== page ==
Every year of the PhD is hard. Year 2 is host to the dreaded ‘second year slump’, when you still have a long way to go, but the novelty and newness of doing your PhD is wearing off. Year 3 is full of the pressure of writing and editing, picking examiners and choosing when you will finally hand in, the year when the end is in sight. Year 1, on the other hand, is probably the strangest. It’s when you’re starting out, fresh-faced, full of optimism and anticipating new opportunities, knowing you have 3 full years ahead of you to do what needs to be done. But it’s also the year when you don’t really know what you’re doing or where to start, when optimism can quickly turn to dread and panic once the pressure of it all starts to dawn on you. So, to make the transition a little easier for anyone about to start their PhD, or in the middle of their first year already, I thought I would share my tips for surviving (and thriving!) in first year.
Write as soon as you have something to write about
As I’ve said in this previous post, developing your writing skills is vital throughout both the first and second years of your PhD. But future-you will also thank you a lot for getting those words down as soon as possible. I don’t know about any of you, but I forget what I’ve had for dinner last night, let alone what I read 2 or 3 years ago. The fact that I’ve already written about what I’ve read and researched doesn’t just mean I have the words on the page, it’s a great way to remember what I have found out, my older ideas – plus, it’s easy to refer back to. My supervisor encouraged me to write chapters as soon as I had done the research, and I’m so glad that he did. If I can pass on anything to first-years, this is perhaps the most important.
Keep track of what you do
While writing is a great way to keep track of all of your research, you will also need to keep organised with other things. As I’ve said previously, keeping all of your papers and online documents organised is paramount, and a good habit to get into early on. I also find it helpful, and encouraging, to log what I’ve been doing and when in my research journal. It’s nothing fancy, just a little notebook with information about what I’ve been working on and what I’ve done, as well as all the notes from my supervisions. This means that I’ve got all of my feedback from my supervisor in one easily accessible place, and looking through it is also a great way to plan my time and set realistic deadlines, since I can see exactly how long it took me to complete research, writing, or editing of every piece. Sometimes, I like to look back through it to see how far I’ve come – it’s a great exercise in self-reflection, and there’s something really satisfying about looking back at everything you’ve achieved.
Build up a support network
One of the most crucial things when you start a PhD, and for throughout your PhD life, is to have a support network around you. As I’ve said, for me, this is mostly people who I live with, since I’m in university halls. For others, this is people in their department. Or maybe it’s friends from before your time starting a PhD, who you went to school with, or met during your undergraduate or Master’s years. Whoever it is, make sure you have someone you can open up to, who will be there to talk if you’ve had a bad day, a bad supervision, or who you just want to rant to. Everyone knows that mental health difficulties are a huge problem in PhD study, but this can be greatly mediated with a strong support network.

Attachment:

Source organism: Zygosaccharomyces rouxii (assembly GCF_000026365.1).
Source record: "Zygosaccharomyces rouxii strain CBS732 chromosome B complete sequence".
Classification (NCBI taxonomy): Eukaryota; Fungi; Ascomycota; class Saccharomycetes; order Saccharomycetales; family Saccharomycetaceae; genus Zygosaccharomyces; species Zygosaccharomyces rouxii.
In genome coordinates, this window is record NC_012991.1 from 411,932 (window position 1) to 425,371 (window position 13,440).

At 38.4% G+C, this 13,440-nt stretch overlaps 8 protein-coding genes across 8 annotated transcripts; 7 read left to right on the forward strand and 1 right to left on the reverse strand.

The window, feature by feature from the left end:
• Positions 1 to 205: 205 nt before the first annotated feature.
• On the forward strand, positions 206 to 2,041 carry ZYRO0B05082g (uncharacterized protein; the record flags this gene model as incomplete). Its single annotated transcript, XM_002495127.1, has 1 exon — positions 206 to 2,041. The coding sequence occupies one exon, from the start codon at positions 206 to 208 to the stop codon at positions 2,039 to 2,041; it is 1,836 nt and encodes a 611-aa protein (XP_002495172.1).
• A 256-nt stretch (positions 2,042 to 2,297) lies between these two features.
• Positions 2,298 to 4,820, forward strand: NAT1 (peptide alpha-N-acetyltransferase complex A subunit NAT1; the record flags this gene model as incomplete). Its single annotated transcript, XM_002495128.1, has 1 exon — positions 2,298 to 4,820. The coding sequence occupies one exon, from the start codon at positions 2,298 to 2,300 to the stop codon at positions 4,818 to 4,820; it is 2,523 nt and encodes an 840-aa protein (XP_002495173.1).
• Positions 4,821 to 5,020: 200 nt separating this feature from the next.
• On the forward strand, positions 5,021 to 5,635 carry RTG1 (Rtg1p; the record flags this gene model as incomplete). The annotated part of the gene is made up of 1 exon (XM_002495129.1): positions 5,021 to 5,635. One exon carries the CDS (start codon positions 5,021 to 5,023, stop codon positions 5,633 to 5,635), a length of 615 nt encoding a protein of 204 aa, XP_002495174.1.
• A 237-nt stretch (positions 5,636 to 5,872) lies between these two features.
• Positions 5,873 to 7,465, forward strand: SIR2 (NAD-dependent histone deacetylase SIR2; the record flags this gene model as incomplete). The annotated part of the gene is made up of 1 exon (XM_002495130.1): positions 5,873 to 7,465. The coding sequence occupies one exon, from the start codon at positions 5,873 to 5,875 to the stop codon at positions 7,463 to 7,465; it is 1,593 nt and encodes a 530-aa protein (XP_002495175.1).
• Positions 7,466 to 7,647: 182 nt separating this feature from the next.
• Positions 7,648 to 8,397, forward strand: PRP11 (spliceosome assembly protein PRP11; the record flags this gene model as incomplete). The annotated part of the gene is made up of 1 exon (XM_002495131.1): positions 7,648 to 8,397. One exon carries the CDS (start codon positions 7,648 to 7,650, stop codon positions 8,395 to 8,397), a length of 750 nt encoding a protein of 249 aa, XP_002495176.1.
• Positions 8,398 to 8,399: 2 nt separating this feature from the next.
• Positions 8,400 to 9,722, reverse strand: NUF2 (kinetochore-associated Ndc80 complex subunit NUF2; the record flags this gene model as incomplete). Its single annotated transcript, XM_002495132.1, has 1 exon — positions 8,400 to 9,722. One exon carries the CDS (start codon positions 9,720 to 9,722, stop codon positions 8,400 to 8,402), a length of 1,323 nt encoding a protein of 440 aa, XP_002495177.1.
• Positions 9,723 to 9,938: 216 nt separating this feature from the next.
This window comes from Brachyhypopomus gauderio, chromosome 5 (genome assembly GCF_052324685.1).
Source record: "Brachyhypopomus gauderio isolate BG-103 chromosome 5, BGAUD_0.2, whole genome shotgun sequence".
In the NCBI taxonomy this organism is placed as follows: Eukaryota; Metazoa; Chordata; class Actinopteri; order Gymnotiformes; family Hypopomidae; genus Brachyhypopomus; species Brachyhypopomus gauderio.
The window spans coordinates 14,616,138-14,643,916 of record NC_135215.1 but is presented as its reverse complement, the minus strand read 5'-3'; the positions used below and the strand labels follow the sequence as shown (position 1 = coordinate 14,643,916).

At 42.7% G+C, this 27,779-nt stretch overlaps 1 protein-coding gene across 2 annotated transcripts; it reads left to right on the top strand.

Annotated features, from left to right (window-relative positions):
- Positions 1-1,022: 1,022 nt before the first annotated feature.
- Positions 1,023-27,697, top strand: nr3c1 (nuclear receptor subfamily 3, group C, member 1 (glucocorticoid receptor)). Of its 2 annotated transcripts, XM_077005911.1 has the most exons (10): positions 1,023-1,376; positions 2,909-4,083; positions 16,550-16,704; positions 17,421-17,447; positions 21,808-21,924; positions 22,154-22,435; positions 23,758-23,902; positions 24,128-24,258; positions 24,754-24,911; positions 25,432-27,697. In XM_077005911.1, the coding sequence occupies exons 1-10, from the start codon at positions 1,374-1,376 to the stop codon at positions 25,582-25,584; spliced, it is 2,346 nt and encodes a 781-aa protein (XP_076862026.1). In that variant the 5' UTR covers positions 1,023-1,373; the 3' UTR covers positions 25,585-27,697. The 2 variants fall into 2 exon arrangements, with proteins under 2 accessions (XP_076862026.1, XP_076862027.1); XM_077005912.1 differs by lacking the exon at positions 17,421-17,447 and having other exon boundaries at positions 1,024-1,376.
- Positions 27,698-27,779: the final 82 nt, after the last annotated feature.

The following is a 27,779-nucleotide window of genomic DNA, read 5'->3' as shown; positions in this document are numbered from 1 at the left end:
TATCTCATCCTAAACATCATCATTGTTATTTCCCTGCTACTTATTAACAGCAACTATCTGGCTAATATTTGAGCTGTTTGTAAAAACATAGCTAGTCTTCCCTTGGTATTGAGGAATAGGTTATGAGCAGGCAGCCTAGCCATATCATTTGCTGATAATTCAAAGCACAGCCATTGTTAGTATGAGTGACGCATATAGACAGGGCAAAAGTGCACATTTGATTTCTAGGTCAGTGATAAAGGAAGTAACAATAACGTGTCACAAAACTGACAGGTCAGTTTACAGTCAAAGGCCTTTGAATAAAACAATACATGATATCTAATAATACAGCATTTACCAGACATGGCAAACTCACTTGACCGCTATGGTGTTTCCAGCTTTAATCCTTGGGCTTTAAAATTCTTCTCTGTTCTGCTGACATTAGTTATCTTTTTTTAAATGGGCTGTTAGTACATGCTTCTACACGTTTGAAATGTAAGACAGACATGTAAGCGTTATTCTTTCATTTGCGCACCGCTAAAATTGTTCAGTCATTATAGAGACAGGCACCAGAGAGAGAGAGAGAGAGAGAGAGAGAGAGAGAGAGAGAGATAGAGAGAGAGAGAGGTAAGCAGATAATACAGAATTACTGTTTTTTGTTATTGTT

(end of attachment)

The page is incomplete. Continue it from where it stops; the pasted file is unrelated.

Start where you want to start
When I started my PhD, I was under the impression that most people started with a literature review, so naturally that’s what I chose to do first. In hindsight, I consider this a mistake. I’m sure for some people it’s a great way to ease into their topic, but for me, I didn’t really know what my topic truly was, until now, three years later. Now, it’s clear to me that a lot of what I read at the start, while it was interesting, is no longer relevant for my thesis. I wish I had just hit the ground running and jumped straight into the real core of my research. The moral of the story is – don’t feel pressured into following the status quo, take the time, both independently and in consultation with your supervisor, to really consider where it would be best for you to start.
I can’t lie and say that the first year of the PhD is easy, because no year of a PhD is. However, while it presents unique challenges, the first year also provides opportunities for you to develop and put into practice habits that will help you throughout all of your PhD, and maybe beyond. If you put the work in, you can really make the most of your first year.
Most of all though – be kind to yourself. A PhD is a learning process, not something anyone does because they already know everything. It’s okay to feel lost, confused, and unsure – if you didn’t, you wouldn’t be doing it right.
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